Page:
Diamond of opposites
The diamond of opposites is a type of two-dimensional plot used in psychodrama groups. This tool can illuminate the presence of contradictions in processes that cannot be detected by any single questionnaire item using a traditional format such as the Likert scale. The diamond of opposites is a sociometric scaling method that simultaneously measures positive and negative responses to a statement.
Psychodrama/Sociometry: The psychological approach to counseling and exploring issues, both personal and in a wider social context, was founded by J.L. Moreno in the 1920s. His unique approach to therapy and social change at that time involved using theater and roleplay to assist individuals and groups to change/ improve their life circumstances, and a somewhat lesser known approach, called Sociometry, to measuring social dynamics in groups, and effect change in groups and society. Sociometry measures the connections between individuals in any group, from small groups to world issues. Measuring connections and feelings within a group assists individuals within the group to make desired/ needed changes, and also provides a wealth of information about the dynamics in any particular group or situation. The Diamond of Opposites is one type of sociometric assessment.
Unlike traditional question formats, especially the semantic differential format where the respondent must choose a point on a one-dimensional scale anchored by two semantically opposite terms, the diamond of opposites allows the respondent to express attraction and repulsion independently. In this format, the stem describes an object, person or situation in relation to which the respondent is asked to indicate their degree of attraction and repulsion. The two variables are plotted on two orthogonal axes.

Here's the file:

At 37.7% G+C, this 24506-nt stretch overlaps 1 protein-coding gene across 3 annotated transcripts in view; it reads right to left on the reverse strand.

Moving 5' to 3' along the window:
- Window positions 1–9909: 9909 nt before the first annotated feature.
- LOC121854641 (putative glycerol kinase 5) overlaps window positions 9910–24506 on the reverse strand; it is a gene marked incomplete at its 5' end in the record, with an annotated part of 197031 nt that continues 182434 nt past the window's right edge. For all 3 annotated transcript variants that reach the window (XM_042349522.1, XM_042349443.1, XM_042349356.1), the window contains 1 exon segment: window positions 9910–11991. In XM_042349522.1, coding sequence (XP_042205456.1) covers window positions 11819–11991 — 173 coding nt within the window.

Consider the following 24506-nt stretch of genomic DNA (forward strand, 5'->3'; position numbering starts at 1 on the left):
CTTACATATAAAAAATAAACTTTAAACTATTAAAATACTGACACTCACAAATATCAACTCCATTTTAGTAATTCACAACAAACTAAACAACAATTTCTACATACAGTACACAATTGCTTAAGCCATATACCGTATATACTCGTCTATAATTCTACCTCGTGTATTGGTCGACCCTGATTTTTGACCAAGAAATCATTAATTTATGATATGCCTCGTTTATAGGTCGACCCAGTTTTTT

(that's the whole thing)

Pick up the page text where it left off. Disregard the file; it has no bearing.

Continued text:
- Indicate your level of attraction on a scale of 1 (low) to 10 (high)
- Indicate your level of repulsion on a scale of 1 (low) to 10 (high)
- The respondent indicates attraction of x' = 8, and repulsion of y' = 5.
- The point (x',y') represents the current attitude of the respondent toward mathematics problems.[clarification needed]
- Carlson-Sabelli, L., Sabelli, H., Patel, M., and Holm, K. (1992). The union of opposites in Sociometry: An empirical application of process theory. Journal of Group Psychotherapy, Psychodrama and Sociometry, 44(4), 147-171.
- Carlson-Sabelli, L., Sabelli, H. and Hale, A. (1994). Sociometry and Sociodynamics. In P. Holmes, M. Karp, & M. Watson (Eds.), Psychodrama since Moreno: Innovations in theory and practice (pp. 145–185). London & New York: Tavistock/Routledge.
- Treadwell, TW., Kumar, V.K., Stein, S.A., & Prosnick, K. (1998). Sociometry: Tools for research and practice. The Journal for Specialists in Group Work, 22, (1). pp. 52–65. Also reprinted in The International Journal of Action Methods, 51, (1) pp. 23–40.
- Blatner, A. (1994). Tele. In P. Holmes, M. Karp, & M. Watson (Eds.), Psychodrama since Moreno: Innovations in theory and practice (pp. 283–300). London & New York: Tavistock/Routledge.
- Remer Rory, Chaos theory and the canon of creativity. Journal of Group Psychotherapy, Psychodrama & Sociometry, 1996